Robert Kaplan gets it!  And, unlike most commentators, Kaplan is willing to spell out what that means:

U.S. foreign policy emanates from the domestic condition of its society, and nothing will affect its society more than the dramatic movement of Latin history northward. By 2050, as much as a third of the American population could be Hispanic.

While not saying so in so many words, what Kaplan is telling Stratfor’s readers is that demographic displacement will soon render the U.S. government incapable of conducting either foreign policy or immigration policy in the interests of Americans. has been making this point for 12 years now. But we should still celebrate when someone as entrenched in the policy-making mainstream as Robert Kaplan is at least willing to point at the 800-pound gorilla.

Kaplan then discusses what America might do to ameliorate this ominous situation.  Here we part company, to a degree.  Kaplan too appears to believe that Mexico’s constantly spilling over into America is simply a fact, albeit not beneficial, of American life:

One might argue that with massive border controls, a functional and vibrantly nationalist United States can coexist with a dysfunctional and somewhat chaotic northern Mexico. But that is mainly true in the short run. Looking deeper into the 21st century, as Arnold Toynbee notes in A Study Of History (1946), a border between a highly developed society and a less highly developed one will not attain an equilibrium but will advance in the more backward society's favor. Thus, helping to stabilize Mexico—as limited as the United States' options may be, given the complexity and sensitivity of the relationship—is a more urgent national interest than stabilizing societies in the Greater Middle East. If Mexico ever does reach coherent First World status, then it will become less of a threat, and the healthy melding of the two societies will quicken to the benefit of both.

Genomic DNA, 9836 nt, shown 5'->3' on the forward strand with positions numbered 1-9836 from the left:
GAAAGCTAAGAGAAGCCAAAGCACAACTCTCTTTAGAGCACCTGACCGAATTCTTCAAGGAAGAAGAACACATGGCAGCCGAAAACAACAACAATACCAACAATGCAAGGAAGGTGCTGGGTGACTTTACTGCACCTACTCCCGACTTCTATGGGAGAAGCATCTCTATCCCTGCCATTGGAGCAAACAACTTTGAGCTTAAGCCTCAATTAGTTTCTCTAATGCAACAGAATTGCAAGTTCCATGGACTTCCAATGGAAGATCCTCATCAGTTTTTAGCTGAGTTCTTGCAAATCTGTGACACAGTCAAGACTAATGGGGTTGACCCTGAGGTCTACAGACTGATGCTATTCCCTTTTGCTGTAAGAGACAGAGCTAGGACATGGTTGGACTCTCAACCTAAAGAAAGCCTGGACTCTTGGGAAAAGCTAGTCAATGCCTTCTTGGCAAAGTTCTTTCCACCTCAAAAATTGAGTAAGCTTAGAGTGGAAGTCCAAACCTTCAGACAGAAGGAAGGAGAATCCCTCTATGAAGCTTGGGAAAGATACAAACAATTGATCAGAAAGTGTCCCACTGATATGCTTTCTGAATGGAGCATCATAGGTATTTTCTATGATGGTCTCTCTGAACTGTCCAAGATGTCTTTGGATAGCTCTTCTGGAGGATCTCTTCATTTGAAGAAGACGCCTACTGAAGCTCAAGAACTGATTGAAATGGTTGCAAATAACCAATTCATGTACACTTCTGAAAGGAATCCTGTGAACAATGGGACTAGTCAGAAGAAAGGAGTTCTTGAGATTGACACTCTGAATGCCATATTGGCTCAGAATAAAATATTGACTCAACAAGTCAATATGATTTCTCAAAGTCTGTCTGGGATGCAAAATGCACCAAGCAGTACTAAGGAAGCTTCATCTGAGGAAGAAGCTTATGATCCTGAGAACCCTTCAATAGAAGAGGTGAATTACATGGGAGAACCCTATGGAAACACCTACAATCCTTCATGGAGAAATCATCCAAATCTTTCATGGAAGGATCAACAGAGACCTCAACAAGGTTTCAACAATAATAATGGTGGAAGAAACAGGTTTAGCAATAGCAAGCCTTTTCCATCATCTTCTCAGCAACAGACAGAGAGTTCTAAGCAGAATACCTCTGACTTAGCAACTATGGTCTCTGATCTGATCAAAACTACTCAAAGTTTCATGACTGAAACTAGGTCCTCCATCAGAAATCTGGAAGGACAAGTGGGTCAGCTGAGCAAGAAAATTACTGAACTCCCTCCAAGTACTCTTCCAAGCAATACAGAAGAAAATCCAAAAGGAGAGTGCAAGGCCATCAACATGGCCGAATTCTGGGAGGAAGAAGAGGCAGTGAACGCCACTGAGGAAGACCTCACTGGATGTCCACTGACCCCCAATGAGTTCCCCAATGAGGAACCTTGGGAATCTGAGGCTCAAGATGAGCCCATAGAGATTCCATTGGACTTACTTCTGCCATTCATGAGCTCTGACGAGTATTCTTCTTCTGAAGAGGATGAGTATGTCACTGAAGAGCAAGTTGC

But if what lies across the Rio Grande is a “dysfunctional and somewhat chaotic” Mexico, then massive border controls become an imperative in preserving America’s sovereignty.  

Also, even in the most unlikely event that Mexico should reach “coherent First World status,” the last thing either a patriotic American or a patriotic Mexican should hope for is a “melding of the two societies”—“healthy” or not.  America and Mexico are profoundly different countries.  For the sake of both, may they remain so.  Vive la difference.

Kaplan then briefly outlines a limited role for U.S. agencies in helping Mexican authorities combat the cartels, noting that the U.S. government is often too self-limiting because of “strict interpretation” of the Posse Comitatus Act of 1878.  (Actually, nothing in the Posse Comitatus Act would prevent the deployment of U.S. mobile forces to America’s Mexican border to defend America—for a change. Defending against foreign invasions is what armies are for.)

Kaplan concludes:

Mexico, in addition to the obvious challenge of China as a rising great power, will help write the American story in the 21st century. Mexico will partly determine what kind of society America will become, and what exactly will be its demographic and geographic character, especially in the Southwest.

Robert Kaplan, an intelligent writer with a significant audience, is taking his first steps to taking the National Question seriously.  I’ll be looking out for more from him.

Henry McCulloch (email him) has worn a military uniform or two in his time, but they were all American.